Last year, semiconductor and LED maker Cree Inc. announced will invest up to $1 billion in expansion of its silicon carbide capacity with the development of an automated silicon carbide fabrication facility and a materials mega factory at its U.S. campus headquarters in Durham, NC.
Integro Technologies Corp., an industrial automation company, is expanding in Rowan County with a $2.67 million investment for additional assembly, logistic solution prototyping and manufacturing space in Salisbury.
“This expansion by Integro Technologies showcases our state’s productive, tech-savvy workforce,” Gov. Cooper said. “This homegrown North Carolina company provides customized inspection solutions that meet the fast-changing needs of global industry and will grow jobs in Rowan County.”
Integro Technologies established a corporate headquarters in Salisbury, North Carolina in 2005. Integro is a machine vision, artificial intelligence, logistics and robotics integrator that designs and develops custom automated solutions for a range of industries, including advanced manufacturing, e-commerce, medical device and pharmaceuticals. Integro’s engineered quality inspection solutions utilize high-speed 3D imaging technology, deep learning techniques, vision guided robotics and other advanced technologies that are leveraged by customers like Energizer, Kimberly Clark, Toyota and Eli Lilly within their operations.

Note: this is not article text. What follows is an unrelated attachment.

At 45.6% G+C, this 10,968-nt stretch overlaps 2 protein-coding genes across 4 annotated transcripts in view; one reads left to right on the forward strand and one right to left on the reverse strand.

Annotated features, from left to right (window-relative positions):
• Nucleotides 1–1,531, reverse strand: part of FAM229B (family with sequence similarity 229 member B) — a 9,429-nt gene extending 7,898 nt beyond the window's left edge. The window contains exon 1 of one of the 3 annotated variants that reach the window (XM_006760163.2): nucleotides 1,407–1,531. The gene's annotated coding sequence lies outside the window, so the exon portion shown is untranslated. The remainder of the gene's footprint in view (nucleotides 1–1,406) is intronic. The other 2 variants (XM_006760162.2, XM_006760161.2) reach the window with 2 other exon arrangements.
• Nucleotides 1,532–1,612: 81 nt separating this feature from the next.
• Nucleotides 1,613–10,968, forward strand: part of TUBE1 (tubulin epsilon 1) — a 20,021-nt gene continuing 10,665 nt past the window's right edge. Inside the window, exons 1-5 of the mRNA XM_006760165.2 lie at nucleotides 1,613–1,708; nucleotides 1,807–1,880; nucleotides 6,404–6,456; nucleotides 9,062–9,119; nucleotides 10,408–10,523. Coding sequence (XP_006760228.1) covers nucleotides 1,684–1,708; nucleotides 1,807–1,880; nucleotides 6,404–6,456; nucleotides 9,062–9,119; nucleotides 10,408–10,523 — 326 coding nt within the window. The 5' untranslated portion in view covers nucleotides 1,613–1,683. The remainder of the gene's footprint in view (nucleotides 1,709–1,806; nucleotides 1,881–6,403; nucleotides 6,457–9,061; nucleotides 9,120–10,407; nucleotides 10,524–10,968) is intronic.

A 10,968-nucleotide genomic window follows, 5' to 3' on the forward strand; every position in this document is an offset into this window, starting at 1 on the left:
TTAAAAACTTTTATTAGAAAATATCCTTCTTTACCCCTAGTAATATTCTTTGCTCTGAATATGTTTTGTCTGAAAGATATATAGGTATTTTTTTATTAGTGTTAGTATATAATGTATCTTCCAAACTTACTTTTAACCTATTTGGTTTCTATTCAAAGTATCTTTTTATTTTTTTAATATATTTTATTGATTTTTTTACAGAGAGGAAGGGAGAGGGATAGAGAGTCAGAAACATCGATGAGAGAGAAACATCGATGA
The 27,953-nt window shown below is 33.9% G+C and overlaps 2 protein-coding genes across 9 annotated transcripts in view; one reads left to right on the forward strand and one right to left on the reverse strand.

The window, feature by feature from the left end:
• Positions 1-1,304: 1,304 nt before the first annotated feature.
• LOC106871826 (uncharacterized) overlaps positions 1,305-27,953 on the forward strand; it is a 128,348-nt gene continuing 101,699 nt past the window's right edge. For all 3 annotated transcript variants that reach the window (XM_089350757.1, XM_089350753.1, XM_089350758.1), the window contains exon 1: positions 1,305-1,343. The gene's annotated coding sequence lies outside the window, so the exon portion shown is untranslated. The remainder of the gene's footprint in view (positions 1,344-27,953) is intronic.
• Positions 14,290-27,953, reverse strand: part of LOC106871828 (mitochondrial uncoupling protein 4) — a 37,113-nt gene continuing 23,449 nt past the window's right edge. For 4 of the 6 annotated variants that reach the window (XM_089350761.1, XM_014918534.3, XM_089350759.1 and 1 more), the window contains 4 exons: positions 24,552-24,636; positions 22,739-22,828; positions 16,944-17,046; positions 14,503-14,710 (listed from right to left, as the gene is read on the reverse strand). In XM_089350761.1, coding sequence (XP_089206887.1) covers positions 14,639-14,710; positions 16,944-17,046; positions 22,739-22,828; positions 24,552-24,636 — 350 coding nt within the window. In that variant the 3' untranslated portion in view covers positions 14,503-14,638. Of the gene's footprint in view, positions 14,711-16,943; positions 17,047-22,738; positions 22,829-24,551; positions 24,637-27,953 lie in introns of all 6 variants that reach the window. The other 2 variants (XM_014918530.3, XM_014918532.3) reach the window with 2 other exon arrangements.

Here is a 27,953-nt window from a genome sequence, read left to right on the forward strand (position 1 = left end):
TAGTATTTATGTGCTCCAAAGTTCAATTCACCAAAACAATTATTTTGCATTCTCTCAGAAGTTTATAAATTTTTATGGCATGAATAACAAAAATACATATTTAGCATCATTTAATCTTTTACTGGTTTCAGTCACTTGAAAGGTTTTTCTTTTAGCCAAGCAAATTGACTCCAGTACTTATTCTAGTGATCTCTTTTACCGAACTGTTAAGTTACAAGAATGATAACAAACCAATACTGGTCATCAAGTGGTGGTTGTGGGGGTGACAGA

Nuvotronics, an advanced technology manufacturer of microelectronics components and subsystems, will invest $50 million over five years to increase their manufacturing footprint and production capabilities in Durham to support projected growth in the business. Nuvotronics produces microfabricated radio frequency (RF) products. Nuvotronics develops accelerated innovation initiatives across the company’s technology portfolio with its award-winning PolyStrata® Technology, an innovative 3D microcoax architecture.